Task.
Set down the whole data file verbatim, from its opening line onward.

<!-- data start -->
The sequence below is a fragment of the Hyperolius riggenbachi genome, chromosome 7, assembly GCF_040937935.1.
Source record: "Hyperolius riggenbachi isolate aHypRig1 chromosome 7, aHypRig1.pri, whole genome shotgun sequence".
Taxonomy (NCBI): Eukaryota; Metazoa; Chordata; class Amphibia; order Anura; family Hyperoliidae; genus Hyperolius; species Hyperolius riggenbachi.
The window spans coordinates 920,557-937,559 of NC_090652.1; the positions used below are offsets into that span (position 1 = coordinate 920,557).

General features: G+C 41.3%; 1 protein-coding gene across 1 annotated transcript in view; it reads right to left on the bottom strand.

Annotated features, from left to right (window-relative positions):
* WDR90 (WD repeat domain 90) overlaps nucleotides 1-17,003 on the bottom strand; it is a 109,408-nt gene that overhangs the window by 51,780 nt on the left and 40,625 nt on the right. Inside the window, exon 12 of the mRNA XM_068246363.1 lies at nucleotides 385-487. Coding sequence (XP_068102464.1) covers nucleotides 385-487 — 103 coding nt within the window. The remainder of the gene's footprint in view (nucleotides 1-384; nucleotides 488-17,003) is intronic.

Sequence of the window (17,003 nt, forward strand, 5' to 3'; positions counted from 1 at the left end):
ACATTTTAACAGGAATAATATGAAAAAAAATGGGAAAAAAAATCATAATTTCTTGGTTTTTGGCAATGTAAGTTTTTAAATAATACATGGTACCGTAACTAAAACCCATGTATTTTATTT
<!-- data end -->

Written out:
The sequence below is a fragment of the Hyperolius riggenbachi genome, chromosome 7, assembly GCF_040937935.1.
Source record: "Hyperolius riggenbachi isolate aHypRig1 chromosome 7, aHypRig1.pri, whole genome shotgun sequence".
Taxonomy (NCBI): Eukaryota; Metazoa; Chordata; class Amphibia; order Anura; family Hyperoliidae; genus Hyperolius; species Hyperolius riggenbachi.
The window spans coordinates 920,557-937,559 of NC_090652.1; the positions used below are offsets into that span (position 1 = coordinate 920,557).

General features: G+C 41.3%; 1 protein-coding gene across 1 annotated transcript in view; it reads right to left on the bottom strand.

Annotated features, from left to right (window-relative positions):
* WDR90 (WD repeat domain 90) overlaps nucleotides 1-17,003 on the bottom strand; it is a 109,408-nt gene that overhangs the window by 51,780 nt on the left and 40,625 nt on the right. Inside the window, exon 12 of the mRNA XM_068246363.1 lies at nucleotides 385-487. Coding sequence (XP_068102464.1) covers nucleotides 385-487 — 103 coding nt within the window. The remainder of the gene's footprint in view (nucleotides 1-384; nucleotides 488-17,003) is intronic.

Sequence of the window (17,003 nt, forward strand, 5' to 3'; positions counted from 1 at the left end):
ACATTTTAACAGGAATAATATGAAAAAAAATGGGAAAAAAAATCATAATTTCTTGGTTTTTGGCAATGTAAGTTTTTAAATAATACATGGTACCGTAACTAAAACCCATGTATTTTATTT